Lasso: I mean, it’s tough. You think about albums when you’re working with a label, they come out four or five months after you finish working on them. I was lucky that we were able to make the video that we did make, and the album – it took a lot of work and planning. With all that – at the time when this album was still coming together, most of the music was done prior to when COVID was a word that I knew, and then we finished it over COVID. And then…yeah. I wish I had a better answer than, “The music is the product.” I’m not a big content wizard. The vinyl is coming, and I think that’s special. I love the video that we made. I hope we can tour together, but I’m a producer and the way to promote my sound is to make more music. So we’re already long into other projects. Together as creators, my whole crew here – I think that’ll be a thing that keeps it alive, us just making music together until we can tour.

SV: Also, even under normal circumstances, this album would be a little bit of an undertaking to tour, just getting people on the same page.

Lasso: Yeah, who knows. I don’t when it’ll come back around, but I do have this house band that plays across these albums, so when I look to the future, I think we could learn everyone’s catalogues, and then depending on were we are in the country, there’s opportunities for different people I’m producing. Outside of that, I don’t know. Right now I’m just working on so many different records. Hopefully we’ll make another video. I just love this album. It took me so long and I’m so excited for it to be out. I just want the music to be heard by people. I haven’t thought about anything after that.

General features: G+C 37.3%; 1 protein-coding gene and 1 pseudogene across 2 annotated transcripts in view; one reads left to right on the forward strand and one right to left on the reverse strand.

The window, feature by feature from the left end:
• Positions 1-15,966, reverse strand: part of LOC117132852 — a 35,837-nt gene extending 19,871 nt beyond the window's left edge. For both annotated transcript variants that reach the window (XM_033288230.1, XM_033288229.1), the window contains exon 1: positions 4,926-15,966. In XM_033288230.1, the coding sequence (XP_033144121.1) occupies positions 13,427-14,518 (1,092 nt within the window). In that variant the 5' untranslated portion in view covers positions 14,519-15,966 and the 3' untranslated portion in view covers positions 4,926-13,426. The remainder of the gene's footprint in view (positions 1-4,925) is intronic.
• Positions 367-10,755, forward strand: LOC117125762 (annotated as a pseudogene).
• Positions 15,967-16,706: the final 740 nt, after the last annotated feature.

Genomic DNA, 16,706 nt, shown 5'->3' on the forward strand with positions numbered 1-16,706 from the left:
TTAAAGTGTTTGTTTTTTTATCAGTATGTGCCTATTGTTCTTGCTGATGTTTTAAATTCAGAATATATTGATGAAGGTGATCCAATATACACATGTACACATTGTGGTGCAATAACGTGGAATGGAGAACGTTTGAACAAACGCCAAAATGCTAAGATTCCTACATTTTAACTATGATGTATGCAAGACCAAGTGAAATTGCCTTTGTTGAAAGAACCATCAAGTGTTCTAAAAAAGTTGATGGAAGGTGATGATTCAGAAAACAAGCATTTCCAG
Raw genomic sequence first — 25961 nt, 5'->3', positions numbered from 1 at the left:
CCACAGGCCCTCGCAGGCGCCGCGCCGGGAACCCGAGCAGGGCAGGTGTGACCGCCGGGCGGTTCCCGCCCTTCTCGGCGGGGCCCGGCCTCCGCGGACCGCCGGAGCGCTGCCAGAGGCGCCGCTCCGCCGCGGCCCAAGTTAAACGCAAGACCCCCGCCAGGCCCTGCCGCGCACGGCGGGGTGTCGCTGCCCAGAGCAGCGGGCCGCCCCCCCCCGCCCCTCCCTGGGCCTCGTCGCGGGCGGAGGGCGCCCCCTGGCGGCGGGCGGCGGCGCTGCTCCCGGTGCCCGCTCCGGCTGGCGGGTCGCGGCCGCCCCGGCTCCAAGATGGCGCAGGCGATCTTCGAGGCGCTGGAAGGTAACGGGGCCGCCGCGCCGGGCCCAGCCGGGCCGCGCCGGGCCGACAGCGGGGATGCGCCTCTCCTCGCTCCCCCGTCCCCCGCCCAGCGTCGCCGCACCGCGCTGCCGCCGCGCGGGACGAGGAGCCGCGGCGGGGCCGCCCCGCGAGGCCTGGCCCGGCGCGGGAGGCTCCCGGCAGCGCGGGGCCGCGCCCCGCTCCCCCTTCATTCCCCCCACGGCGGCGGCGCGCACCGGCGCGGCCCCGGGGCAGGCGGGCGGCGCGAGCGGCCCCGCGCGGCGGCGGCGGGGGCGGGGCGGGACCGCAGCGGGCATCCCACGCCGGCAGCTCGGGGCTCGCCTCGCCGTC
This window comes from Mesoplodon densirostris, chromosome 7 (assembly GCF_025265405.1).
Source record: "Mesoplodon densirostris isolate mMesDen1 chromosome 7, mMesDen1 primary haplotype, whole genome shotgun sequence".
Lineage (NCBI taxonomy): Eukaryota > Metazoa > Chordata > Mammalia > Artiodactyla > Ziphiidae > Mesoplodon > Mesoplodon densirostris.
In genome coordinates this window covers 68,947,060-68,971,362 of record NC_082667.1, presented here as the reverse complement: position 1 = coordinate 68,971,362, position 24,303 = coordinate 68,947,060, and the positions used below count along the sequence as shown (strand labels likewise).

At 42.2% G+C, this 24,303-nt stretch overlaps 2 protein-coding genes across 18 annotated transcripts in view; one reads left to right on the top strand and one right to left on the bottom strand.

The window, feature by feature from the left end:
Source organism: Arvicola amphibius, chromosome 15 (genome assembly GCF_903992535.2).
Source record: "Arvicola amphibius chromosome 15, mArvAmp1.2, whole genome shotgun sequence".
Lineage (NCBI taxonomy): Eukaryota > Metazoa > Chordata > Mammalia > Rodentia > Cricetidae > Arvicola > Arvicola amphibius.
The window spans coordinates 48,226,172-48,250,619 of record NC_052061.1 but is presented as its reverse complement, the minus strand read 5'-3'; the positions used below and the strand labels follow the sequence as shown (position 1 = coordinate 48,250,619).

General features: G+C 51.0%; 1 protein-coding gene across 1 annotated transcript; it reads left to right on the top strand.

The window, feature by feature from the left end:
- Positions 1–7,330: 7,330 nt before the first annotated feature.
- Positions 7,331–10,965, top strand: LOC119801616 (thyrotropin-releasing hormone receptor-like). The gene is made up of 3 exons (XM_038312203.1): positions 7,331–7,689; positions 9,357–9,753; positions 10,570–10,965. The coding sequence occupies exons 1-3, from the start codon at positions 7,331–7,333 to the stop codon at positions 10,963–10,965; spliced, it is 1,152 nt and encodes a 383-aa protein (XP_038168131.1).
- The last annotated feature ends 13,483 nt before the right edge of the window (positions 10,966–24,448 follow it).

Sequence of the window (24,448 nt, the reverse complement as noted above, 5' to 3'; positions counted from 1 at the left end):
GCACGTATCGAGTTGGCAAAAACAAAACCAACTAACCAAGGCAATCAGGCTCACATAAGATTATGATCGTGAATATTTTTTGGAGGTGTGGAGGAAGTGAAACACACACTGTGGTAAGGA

SV: It feels like a labor of love.

Lasso: It really is. This isn’t an album that came on a deadline or with a time frame. It’s an album that came at the pace of life. I imagine it’s success and it’s growth will have a pace similar to that. There will be concerts and other videos and stuff, but when that happens – it’s so out of my hands right now.

SV: With that, I’ll end with the question that we ask everyone – if there were three people that you could work with that you haven’t, who would that be?

Lasso: Do they have to be alive?

SV: Dead, alive, any way you want to take it.

Lasso: That’s an awesome question…the first person that I think of is Smino. I’m going to do one current person, that’s Smino, one dead person, that would be Prince, and one musician I would want to work with is…this is a tough question…I would want to work with Low Leaf.

SV: Oh shit! That would be good.

Lasso: Yeah, I just love her harp playing. She’s one of my favorite people that can combine beat-making and instrumental performance in this unique way where she stays true to both things.